Martin Paul Tornai

Adjunct Associate Professor in the Department of Radiology

The major research focus of my laboratory concerns high resolution and sensitivity molecular imaging of normalcy and/or disease in the breast using dedicated molecular 3D imaging techniques. Particular attention is paid to improved patient comfort such that no breast compression is necessary, which then dictates novel physics and engineering approaches to obtaining the highest quality data. The term "molecular imaging" means determining the spatial distribution of biological materials based on their molecular characteristics. Two examples include: the in vivo detection and spatial localization of tracer quantities of discretely emitted nuclear radiation which can be used to quantitatively measure aspects of the biological system (e.g. reaction kinetics, hyper/hypo-metabolism, etc.), and the in vivo spatial localization of objects based on their intrinsic physical properties, e.g. differentiation of skin, fat and connective tissue based on differences in their intrinsic electron densities.

Two classes of devices have been developed, are in refinement and are undergoing patient studies: (1) a dedicated, fully 3D, volumetric imaging Single Photon Emission Computed Tomograph (SPECT) device which produces functional molecular images with high resolution and sensitivity; and (2) a dedicated, fully 3D, volumetric x-ray CT device which incorporates a novel quasi-monochromatic x-ray source allowing more optimal imaging with lower radiation doses which produces molecular anatomical images. Along with geometric calibration objects, small animals and cadaveric breast tissue samples have been scanned, yielding high resolution and high quality in vivo images. Patient imaging has successfully begun on these novel developed systems. We have integrated a flexible patient bed to help comfortably position patients in each systems' field of view. Further, the individual systems have been integrated to form a hybrid SPECT/CT mammotomograph providing inherently coregistered, fully 3D, complementary molecular/anatomical information for the same patient and in a common field of view. These technologies could be used for diagnostic purposes, monitoring therapy and/or treatment planning, screening difficult or otherwise inconclusive breasts or scanning women at high risk for breast cancer. Due to the very low x-ray radiation doses possible to obtain the 3D images, the CT system could potentially be used to screen the population at large.

Appointments and Affiliations

  • Adjunct Associate Professor in the Department of Radiology

Contact Information

  • Office Location: Circuit Drive, Research Park Bldg, Rm 118, Durham, NC 27710
  • Office Phone: +1 919 684 7940
  • Email Address:
  • Websites:


  • B.S. Cornell University, 1989
  • Ph.D. University of California, Los Angeles, 1997
  • University of California, Los Angeles, 1997
  • American Board of Science in Nuclear Medicine, 9999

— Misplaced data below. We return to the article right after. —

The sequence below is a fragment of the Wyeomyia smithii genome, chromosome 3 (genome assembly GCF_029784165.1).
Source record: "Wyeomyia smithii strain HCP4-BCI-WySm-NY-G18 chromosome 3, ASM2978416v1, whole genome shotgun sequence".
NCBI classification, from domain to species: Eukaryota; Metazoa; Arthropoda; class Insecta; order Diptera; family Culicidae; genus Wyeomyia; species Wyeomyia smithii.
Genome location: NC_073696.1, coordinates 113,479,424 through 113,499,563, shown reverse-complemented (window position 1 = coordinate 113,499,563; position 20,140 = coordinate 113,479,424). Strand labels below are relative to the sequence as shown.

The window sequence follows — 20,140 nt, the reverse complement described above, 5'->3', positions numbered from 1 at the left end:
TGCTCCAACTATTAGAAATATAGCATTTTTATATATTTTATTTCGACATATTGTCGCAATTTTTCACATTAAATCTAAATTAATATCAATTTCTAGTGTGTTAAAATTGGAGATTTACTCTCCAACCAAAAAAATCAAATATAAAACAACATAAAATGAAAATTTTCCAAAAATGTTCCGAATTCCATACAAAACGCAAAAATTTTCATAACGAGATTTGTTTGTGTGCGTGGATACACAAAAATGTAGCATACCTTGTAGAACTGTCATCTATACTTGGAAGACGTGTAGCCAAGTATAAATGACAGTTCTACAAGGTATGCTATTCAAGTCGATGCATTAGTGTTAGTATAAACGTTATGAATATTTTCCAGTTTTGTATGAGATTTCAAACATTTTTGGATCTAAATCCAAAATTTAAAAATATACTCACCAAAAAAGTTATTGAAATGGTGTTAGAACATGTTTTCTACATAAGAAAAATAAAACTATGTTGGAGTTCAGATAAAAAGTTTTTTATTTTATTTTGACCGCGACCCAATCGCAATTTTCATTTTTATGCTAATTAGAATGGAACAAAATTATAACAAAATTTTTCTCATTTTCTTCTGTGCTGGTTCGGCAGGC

Courses Taught

  • MEDPHY 751-4: Frontiers of Biomedical Science
  • MEDPHY 745: Advanced Topics in Nuclear Medicine

Representative Publications

  • Crotty, D. J., R. L. McKinley, and M. P. Tornai. “Experimental spectral measurements of heavy K-edge filtered beams for x-ray computed mammotomography.” Phys Med Biol 52, no. 3 (February 7, 2007): 603–16.
  • Brzymialkiewicz, C. N., M. P. Tornai, R. L. McKinley, S. J. Cutler, and J. E. Bowsher. “Performance of dedicated emission mammotomography for various breast shapes and sizes.” Phys Med Biol 51, no. 19 (October 7, 2006): 5051–64.
  • Brzymialkiewicz, Caryl N., Martin P. Tornai, Randolph L. McKinley, and James E. Bowsher. “Evaluation of fully 3-D emission mammotomography with a compact cadmium zinc telluride detector.” IEEE Trans Med Imaging 24, no. 7 (July 2005): 868–77.
  • Samei, Ehsan, James T. Dobbins, Joseph Y. Lo, and Martin P. Tornai. “A framework for optimising the radiographic technique in digital X-ray imaging.” Radiat Prot Dosimetry 114, no. 1–3 (2005): 220–29.
  • McKinley, Randolph L., Martin P. Tornai, Ehsan Samei, and Marques L. Bradshaw. “Simulation study of a quasi-monochromatic beam for x-ray computed mammotomography.” Med Phys 31, no. 4 (April 2004): 800–813.
  • Tornai, Martin P., James E. Bowsher, Ronald J. Jaszczak, Brett C. Pieper, Kim L. Greer, Patricia H. Hardenbergh, and R Edward Coleman. “Mammotomography with pinhole incomplete circular orbit SPECT.” J Nucl Med 44, no. 4 (April 2003): 583–93.
  • Tornai, Martin P., Bradley E. Patt, Jan S. Iwanczyk, Carolyn R. Tull, Lawrence R. MacDonald, and Edward J. Hoffman. “A novel silicon array designed for intraoperative charged particle imaging.” Med Phys 29, no. 11 (November 2002): 2529–40.
  • Bowsher, J. E., M. P. Tornai, J. Peter, D. E. González Trotter, A. Krol, D. R. Gilland, and R. J. Jaszczak. “Modeling the axial extension of a transmission line source within iterative reconstruction via multiple transmission sources.” IEEE Trans Med Imaging 21, no. 3 (March 2002): 200–215.
  • Krol, A., J. E. Bowsher, S. H. Manglos, D. H. Feiglin, M. P. Tornai, and F. D. Thomas. “An EM algorithm for estimating SPECT emission and transmission parameters from emissions data only.” IEEE Trans Med Imaging 20, no. 3 (March 2001): 218–32.
  • Peter, J., M. P. Tornai, and R. J. Jaszczek. “Analytical versus voxelized phantom representation for Monte Carlo simulation in radiological imaging.” IEEE Trans Med Imaging 19, no. 5 (May 2000): 556–64.
  • Hoffman, E. J., M. P. Tornai, M. Janecek, B. E. Patt, and J. S. Iwanczyk. “Intraoperative probes and imaging probes.” Eur J Nucl Med 26, no. 8 (August 1999): 913–35.
  • Tornai, M. P., R. J. Jaszczak, T. G. Turkington, and R. E. Coleman. “Small-animal PET: advent of a new era of PET research.” J Nucl Med 40, no. 7 (July 1999): 1176–79.